Effort to retire Clemente's 21 on hold
By Dejan Kovacevic
Published: Sunday, Sept. 30, 2012, 5:06 p.m.
Roberto Clemente's family essentially has given up the fight to have his No. 21 retired across Major League Baseball.
At least for as long as Bud Selig is commissioner.
“It's become pretty clear to us this commissioner doesn't want anything to do with it, to be perfectly honest,” Roberto Clemente Jr. said Sunday at PNC Park, where the family participated in a pregame ceremony to commemorate the Hall of Famer's 3,000th hit 40 years ago. “That just means we're going to have to wait until there's a new commissioner. And we will.”
Selig's position, as he reiterated in an interview with the Tribune-Review last summer, is that Jackie Robinson's No. 42 will remain the only one retired across the sport. Supporters of Clemente's No. 21 being retired maintain Clemente, a Puerto Rican, was just as much a pioneer for Latin American players in baseball as Robinson was for African-Americans.
“My dad was just the 11th player to 3,000 hits, and he was the first Latin American,” Roberto Jr. said. “We're all very proud of that as well as everything that he accomplished as a man. And his legend is only growing. It's not going anywhere.”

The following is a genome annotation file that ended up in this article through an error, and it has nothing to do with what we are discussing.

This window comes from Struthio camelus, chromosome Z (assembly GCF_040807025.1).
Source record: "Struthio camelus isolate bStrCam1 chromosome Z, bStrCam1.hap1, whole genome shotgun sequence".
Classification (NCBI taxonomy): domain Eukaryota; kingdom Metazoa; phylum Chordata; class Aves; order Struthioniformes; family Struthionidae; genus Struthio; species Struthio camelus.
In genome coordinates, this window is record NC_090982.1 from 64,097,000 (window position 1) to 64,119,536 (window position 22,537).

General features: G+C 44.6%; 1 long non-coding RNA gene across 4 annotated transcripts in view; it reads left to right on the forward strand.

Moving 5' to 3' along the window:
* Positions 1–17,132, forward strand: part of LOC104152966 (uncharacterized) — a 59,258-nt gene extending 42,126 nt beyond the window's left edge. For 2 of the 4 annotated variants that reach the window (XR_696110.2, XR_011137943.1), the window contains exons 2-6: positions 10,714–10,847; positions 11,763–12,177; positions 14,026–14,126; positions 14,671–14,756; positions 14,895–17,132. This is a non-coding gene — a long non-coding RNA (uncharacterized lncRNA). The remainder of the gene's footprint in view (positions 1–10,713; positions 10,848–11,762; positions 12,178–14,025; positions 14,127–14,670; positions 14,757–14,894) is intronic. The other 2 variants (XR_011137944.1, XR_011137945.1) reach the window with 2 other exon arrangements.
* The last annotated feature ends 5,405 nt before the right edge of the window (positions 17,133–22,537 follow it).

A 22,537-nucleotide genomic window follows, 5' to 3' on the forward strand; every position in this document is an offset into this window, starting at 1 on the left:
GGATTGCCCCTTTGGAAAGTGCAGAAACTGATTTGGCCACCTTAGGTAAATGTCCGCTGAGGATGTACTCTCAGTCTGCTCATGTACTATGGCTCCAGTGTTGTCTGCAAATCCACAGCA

Vera Clemente, Roberto's widow, is an ambassador for Selig and has no plan on giving up the role despite her disappointment. She plans to attend Game 2 of the World Series to present the annual Roberto Clemente Award to the player judged to have made the greatest humanitarian contribution.
“I love to give the award,” she said. “To get that, you have to work very hard. You have to do it from the heart.”
The family had come up with an idea last year to retire Clemente's number in a unique way: The only player who could wear No. 21 would be each team's individual nominee for the Clemente Award. With the Pirates, that would be reliever Chris Resop.
That would keep it distinct from the honor bestowed upon Robinson.
It went nowhere.
“Maybe someday,” Vera Clemente said. “I hope.”
Before the game, the family — Vera, Roberto Jr. and another son, Luis — watched a video presentation from second base, where Roberto famously stood after doubling for his 3,000th hit Sept. 30, 1972, at Three Rivers Stadium.
Dejan Kovacevic is a staff writer for Trib Total Media. He can be reached at firstname.lastname@example.org.
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